But, as we have covered before, actually killing another human by your own hand isn't heroic and isn't easy - no matter how much they deserve it. So, keep shooting at those paper targets and hope and pray you never have to use your weapon or prove that you are the alpha male you want to be.

Posted by: AfghanVet | May 9, 2006 06:53 PM

AfghanVet "I will accord all rights, either by our laws or those of the treaties we have signed, to all my enemies, no matter their intent or actions. You don't like that, well tough.."

1. Funny you call yourself Vet while claiming no actual war exists. Even funnier, you claim that no warning needs to be given before using deadly force and that 6 shots of a 9mm is needed to "spatter brains" which definitely marks you as a military poseur.
2. Funny we fight Islamoids with troops, not cops and attornies.
3. Funny the legalistic mindset you have that war can only be fought with nations - and other belligerants are criminals - sort of falls apart when you look at other extranational military forces based on tribe and religion that previously swarmed over other civilizations in the past in unrestricted warfare. The Mongol Horde was a loose affiliation of nomadic tribes bonded by blood. Previous Islamoid mass butcheries have not come from "Muslim nations", but from ethnicities bonded by religion into the House of Islam which is in perpetual war with Dar al Harb (Us infidels) - literally the House of War. Yet we somehow fought them with military and did not give their warriors civilian trials.
4. Funny your love of enemy rights extends so far that you would at some time free captured Islamoids to return to jeopardize the real "AfghanVets" in Afghanistan, as 3 already have.

Freedom - "Now I ask you Will, why was it (Moussaoui) tried in Civ court?"

Because civilian lawyers in Justice sensed a multimillion-dollar money making opportunity (57 million in legal professionals, expert witnesses, lawyer lackeys costs), and a 4-year plus career-building opportunity.
Plus a certain arrogance in presuming that civilian lawyers are now entitled to decide outcomes for everything...even enemy combatants..and the civilian Courts are somehow best qualified to micromanage all details of war-fighting.
It sure played out well for the Islamoids, as American lawyers gave the enemy the latest in a huge string of victories over the infidels...

Freedom - "Just because you say we can declare war on Al Queada doesn't mean we as a nation can."

No, it just indicates that you are another person whose anal fixation on the letter of law presupposes that it is impossible for any nation to defend itself if enemy forces find "legal loopholes".

The fakir AfghanVet claims natural law - not that he ever heard of them - of Rousseau, Locke, and Hobbes - which give intellectual validation to societal models created to uphold natural rights with freedom constraints imposed by societal ruler and law - is superceeded by statutory law. Nonsense. AfghanVet claims law is higher than anything else but fails to understand the civilizational imperatives law comes from.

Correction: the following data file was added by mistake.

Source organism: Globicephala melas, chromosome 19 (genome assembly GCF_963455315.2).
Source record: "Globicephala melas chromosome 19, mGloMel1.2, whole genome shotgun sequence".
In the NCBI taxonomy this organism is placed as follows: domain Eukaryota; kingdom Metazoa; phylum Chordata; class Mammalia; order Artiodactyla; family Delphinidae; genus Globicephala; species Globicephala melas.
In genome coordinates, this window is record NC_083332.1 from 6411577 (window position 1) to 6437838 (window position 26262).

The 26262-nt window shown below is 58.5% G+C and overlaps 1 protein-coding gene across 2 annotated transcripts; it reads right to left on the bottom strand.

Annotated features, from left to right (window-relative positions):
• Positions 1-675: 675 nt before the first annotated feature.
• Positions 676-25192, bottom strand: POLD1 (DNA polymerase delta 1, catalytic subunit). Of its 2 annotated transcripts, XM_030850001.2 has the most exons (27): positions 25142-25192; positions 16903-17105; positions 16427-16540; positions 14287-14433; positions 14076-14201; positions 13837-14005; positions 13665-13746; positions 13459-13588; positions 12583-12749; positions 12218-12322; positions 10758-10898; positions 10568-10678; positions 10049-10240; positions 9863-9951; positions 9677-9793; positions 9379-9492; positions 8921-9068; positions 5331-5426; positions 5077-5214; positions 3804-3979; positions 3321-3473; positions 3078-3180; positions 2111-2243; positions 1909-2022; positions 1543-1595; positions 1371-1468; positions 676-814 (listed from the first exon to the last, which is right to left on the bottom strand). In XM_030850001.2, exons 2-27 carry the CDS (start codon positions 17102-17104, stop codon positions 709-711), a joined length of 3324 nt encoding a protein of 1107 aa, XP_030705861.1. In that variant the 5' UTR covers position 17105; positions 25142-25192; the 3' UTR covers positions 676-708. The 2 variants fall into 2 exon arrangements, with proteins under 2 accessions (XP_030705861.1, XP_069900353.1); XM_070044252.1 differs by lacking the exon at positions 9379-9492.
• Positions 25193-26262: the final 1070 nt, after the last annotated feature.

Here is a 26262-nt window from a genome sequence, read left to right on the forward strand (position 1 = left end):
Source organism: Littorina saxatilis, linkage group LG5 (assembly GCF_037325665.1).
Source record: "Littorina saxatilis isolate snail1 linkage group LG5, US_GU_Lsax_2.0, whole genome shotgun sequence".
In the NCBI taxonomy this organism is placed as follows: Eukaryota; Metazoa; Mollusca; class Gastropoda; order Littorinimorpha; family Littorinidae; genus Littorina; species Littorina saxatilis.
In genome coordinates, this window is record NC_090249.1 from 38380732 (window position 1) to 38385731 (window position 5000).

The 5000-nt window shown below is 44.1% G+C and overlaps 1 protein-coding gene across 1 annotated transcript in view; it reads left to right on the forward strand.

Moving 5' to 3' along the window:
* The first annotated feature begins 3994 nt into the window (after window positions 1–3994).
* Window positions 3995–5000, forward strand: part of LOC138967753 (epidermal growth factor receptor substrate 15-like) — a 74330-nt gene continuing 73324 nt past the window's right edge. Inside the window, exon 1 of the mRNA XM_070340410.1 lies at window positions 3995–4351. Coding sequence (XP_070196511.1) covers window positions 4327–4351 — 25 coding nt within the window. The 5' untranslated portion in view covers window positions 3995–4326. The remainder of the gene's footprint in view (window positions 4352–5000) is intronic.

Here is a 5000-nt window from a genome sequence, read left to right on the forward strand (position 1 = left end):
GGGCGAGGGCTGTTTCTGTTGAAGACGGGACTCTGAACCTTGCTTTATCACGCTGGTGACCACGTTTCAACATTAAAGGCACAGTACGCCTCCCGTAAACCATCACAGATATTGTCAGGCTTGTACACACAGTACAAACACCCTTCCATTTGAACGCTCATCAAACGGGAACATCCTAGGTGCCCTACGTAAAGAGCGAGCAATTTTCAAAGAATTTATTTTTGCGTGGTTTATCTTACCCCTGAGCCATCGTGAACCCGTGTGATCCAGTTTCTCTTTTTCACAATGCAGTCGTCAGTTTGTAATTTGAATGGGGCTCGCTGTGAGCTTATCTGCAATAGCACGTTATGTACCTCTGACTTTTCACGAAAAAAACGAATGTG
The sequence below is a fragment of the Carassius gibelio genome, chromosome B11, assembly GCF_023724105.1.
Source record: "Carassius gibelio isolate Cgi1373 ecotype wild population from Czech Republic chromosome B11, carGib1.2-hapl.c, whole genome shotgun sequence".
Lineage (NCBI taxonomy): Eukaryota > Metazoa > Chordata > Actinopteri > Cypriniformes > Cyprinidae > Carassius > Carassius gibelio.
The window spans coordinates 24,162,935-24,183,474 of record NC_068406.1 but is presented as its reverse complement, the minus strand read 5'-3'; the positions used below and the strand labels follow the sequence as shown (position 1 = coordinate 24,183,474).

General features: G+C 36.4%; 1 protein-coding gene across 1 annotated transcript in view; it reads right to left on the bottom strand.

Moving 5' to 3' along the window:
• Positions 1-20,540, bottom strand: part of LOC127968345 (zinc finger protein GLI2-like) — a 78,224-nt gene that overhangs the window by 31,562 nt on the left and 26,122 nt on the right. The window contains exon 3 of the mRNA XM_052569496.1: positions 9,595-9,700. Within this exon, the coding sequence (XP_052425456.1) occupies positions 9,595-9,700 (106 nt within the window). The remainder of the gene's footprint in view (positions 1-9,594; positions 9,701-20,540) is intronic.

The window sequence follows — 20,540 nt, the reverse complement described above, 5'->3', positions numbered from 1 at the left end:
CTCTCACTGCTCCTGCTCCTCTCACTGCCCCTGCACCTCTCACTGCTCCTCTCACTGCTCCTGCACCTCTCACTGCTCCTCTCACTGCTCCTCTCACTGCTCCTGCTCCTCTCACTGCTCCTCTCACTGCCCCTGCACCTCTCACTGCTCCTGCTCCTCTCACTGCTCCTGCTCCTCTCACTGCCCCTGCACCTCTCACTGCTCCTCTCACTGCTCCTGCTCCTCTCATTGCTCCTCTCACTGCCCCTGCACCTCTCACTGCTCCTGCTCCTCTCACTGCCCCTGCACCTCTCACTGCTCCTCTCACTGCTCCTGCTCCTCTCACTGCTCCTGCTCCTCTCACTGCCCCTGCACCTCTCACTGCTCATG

AfghanVet fails to acknowledge the highest natural law is security of life and property.

Without which Locke, Rousseau, and Hobbes all agreed that all "rights" and laws thusly derived from natural law ARE FALSE AND MEANINGLESS.

Posted by: Chris Ford | May 9, 2006 10:19 PM

Afghanvet - "Bad things happen to good people. Deal with it. THAT is life."

Dare I say that is why people like Will and myself wish to destroy the enemy while folks like you wish to defend their "precious enemy rights". Which is good in a democracy. It offers people a clear civilizational choice on who should end up on the ash heap of civilization and who should prevail.

"Man-made law is intended to try to keep that from happening because NATURAL Law cares nothing about the arbitrary human definition of a "good" person."

No, all your babbling does is show you know NOTHING about the underpinnings of natural law that anchor Constitutional and statutory law.

Afghanvet Poseur - "See, if you were indeed an alpha male, governed by natural law (even given the extenuating circumstances YOU describe), you wouldn't even say "freeze" first. You would just shoot; shoot to kill. Why, because you don't have to and immediate action was warranted. But you don't care about solving the problem, you care about how it makes you look, hence the hollywood, dirty harry approach."

Au contraire, psuedo, enemy rights loving "Vet".

When possible, fair warning is given. In California, following the Gulf War, 2 Mexican junkies stupidly tried to steal my Navy LTjg's Harley and were met by him with a .22 and me with 12 guage backup. Both of us had been involved, peripherally but directly responsible, in attrition of Iraqi targets. (killing vehicles and AAA and crew). You don't pull a weapon unless you are ready to use it....killing the Mexicans would have violated a zillion laws, but if they had produced a weapon at the biker, I would have protected him. No hesitation. Self-defense is not "Hollywood" as a fake soldier like you claims. It is something that 3 million people a year do without your trite values.

PS - NEO-TARD is another dead giveaway you are not a Vet, but another stinking Lefty posing as one. Not as big as your insistance that Al Qaeda be freed to shoot troops in Afghanistan, but significant...Because I and most conservatives reject both the Jewish neocons and their ACLU Jewish counterparts.

Posted by: Chris Ford | May 9, 2006 11:24 PM

Chris,

Your unadulterated hate is impressive. If you would like to compare resumes, I would be glad to buy you a beer.

Your reference to NATURAL LAW shows how absurd you are. The basis of Christmas and Easter celebrations are based on Pegan rituals, does that mean we should revert to such things to be more fundamental?